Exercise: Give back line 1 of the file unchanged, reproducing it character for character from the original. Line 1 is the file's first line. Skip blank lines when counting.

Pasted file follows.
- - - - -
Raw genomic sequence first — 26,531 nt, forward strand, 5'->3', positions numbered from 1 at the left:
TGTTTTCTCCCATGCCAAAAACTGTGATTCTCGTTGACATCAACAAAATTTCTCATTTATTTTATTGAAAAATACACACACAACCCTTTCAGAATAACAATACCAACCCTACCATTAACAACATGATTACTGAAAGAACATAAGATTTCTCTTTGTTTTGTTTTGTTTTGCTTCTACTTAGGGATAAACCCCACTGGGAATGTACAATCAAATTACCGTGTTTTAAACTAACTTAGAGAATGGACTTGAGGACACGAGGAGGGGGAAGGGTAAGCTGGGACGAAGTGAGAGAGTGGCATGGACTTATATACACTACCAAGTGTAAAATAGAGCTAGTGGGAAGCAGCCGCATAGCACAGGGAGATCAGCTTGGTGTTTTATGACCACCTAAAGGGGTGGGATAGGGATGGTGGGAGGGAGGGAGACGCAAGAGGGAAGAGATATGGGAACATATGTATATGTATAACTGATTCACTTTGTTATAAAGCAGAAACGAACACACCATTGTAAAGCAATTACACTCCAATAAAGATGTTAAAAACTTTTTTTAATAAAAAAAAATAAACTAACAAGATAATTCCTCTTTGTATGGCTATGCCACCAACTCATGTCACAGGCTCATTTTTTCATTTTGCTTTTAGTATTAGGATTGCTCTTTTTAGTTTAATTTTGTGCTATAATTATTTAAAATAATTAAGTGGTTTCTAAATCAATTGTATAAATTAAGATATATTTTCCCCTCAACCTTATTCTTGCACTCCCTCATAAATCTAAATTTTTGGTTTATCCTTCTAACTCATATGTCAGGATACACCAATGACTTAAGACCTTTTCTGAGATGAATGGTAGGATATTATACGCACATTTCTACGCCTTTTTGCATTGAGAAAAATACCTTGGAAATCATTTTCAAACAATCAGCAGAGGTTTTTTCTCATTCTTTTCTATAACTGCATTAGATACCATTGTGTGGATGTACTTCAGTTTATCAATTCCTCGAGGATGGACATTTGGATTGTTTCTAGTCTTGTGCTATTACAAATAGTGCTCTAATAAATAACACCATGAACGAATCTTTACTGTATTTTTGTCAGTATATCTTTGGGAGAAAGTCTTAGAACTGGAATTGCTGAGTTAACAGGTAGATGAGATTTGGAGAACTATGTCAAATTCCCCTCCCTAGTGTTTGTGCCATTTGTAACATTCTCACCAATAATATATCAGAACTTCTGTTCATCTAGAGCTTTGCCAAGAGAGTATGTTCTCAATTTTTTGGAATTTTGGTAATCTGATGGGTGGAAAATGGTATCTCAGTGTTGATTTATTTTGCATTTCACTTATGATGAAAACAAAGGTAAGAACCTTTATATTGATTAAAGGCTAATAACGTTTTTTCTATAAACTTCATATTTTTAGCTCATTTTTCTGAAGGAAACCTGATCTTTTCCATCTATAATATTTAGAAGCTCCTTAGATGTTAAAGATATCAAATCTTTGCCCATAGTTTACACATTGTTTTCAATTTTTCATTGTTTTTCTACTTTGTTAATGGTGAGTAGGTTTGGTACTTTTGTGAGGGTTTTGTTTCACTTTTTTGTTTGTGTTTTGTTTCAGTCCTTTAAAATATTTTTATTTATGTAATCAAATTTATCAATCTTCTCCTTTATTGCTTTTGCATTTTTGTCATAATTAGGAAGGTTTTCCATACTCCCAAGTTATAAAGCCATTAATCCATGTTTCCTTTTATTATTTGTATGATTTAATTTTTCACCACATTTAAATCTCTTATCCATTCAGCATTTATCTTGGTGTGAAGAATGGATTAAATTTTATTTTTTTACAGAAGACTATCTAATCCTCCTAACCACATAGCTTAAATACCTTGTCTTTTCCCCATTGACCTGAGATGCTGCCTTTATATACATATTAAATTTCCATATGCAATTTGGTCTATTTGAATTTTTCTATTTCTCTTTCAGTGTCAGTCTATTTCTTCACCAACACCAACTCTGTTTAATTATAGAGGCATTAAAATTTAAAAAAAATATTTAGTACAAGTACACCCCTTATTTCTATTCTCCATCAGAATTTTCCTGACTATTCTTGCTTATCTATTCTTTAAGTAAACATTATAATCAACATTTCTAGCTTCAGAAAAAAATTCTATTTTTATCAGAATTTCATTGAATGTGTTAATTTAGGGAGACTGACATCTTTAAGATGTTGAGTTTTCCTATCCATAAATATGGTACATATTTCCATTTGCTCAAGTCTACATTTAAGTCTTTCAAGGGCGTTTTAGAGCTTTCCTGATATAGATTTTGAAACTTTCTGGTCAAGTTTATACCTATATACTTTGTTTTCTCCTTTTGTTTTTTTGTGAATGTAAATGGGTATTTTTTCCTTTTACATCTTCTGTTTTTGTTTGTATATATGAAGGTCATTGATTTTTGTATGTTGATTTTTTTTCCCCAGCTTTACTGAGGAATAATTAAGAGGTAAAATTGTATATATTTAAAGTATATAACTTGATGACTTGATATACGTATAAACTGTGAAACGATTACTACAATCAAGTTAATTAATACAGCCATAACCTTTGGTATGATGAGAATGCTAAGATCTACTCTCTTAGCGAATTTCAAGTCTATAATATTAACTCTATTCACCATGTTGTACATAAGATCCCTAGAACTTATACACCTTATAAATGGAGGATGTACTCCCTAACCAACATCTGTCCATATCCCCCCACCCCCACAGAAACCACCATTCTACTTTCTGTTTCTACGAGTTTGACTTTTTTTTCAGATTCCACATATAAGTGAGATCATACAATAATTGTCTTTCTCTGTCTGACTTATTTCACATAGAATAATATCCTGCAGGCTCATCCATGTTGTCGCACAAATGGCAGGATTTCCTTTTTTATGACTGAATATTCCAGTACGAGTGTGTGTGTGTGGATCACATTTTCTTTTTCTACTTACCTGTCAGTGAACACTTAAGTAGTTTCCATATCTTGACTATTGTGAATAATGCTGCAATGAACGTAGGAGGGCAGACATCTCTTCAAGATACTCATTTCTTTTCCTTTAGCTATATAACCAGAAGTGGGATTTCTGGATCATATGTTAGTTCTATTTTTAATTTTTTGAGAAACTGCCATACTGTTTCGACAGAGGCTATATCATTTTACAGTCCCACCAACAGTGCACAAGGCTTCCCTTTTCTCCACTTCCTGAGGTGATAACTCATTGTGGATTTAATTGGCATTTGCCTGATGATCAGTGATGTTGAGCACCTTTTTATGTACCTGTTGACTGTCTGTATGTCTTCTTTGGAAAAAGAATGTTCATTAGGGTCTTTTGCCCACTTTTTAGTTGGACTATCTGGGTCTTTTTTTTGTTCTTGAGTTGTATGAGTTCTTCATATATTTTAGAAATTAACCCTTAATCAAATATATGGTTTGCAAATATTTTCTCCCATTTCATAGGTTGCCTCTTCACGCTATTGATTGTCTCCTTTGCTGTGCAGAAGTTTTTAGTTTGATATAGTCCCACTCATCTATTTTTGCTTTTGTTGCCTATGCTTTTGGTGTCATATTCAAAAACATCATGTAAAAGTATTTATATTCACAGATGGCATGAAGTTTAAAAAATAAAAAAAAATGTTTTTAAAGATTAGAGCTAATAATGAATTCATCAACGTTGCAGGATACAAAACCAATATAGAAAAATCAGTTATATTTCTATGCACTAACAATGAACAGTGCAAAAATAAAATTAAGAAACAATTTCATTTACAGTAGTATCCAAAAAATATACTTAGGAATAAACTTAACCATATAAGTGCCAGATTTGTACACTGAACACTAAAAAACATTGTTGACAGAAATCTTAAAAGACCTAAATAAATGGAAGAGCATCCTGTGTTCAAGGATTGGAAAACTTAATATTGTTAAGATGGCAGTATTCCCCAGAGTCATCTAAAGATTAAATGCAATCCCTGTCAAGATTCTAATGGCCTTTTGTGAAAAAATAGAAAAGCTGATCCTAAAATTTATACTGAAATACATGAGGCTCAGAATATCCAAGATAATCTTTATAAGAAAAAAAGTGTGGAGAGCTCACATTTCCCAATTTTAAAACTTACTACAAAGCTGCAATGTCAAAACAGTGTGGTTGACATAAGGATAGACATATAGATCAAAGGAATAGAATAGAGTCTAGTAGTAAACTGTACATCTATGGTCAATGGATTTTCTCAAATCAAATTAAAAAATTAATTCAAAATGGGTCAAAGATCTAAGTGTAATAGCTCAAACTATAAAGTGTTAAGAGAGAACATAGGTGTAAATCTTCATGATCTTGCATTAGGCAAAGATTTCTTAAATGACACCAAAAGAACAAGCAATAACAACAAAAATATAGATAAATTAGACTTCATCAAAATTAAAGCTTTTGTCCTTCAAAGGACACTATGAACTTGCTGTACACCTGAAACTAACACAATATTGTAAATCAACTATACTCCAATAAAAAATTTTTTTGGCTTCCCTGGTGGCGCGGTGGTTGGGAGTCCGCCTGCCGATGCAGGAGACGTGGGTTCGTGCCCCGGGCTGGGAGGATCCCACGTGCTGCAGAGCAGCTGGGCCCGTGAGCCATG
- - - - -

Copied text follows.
Raw genomic sequence first — 26,531 nt, forward strand, 5'->3', positions numbered from 1 at the left: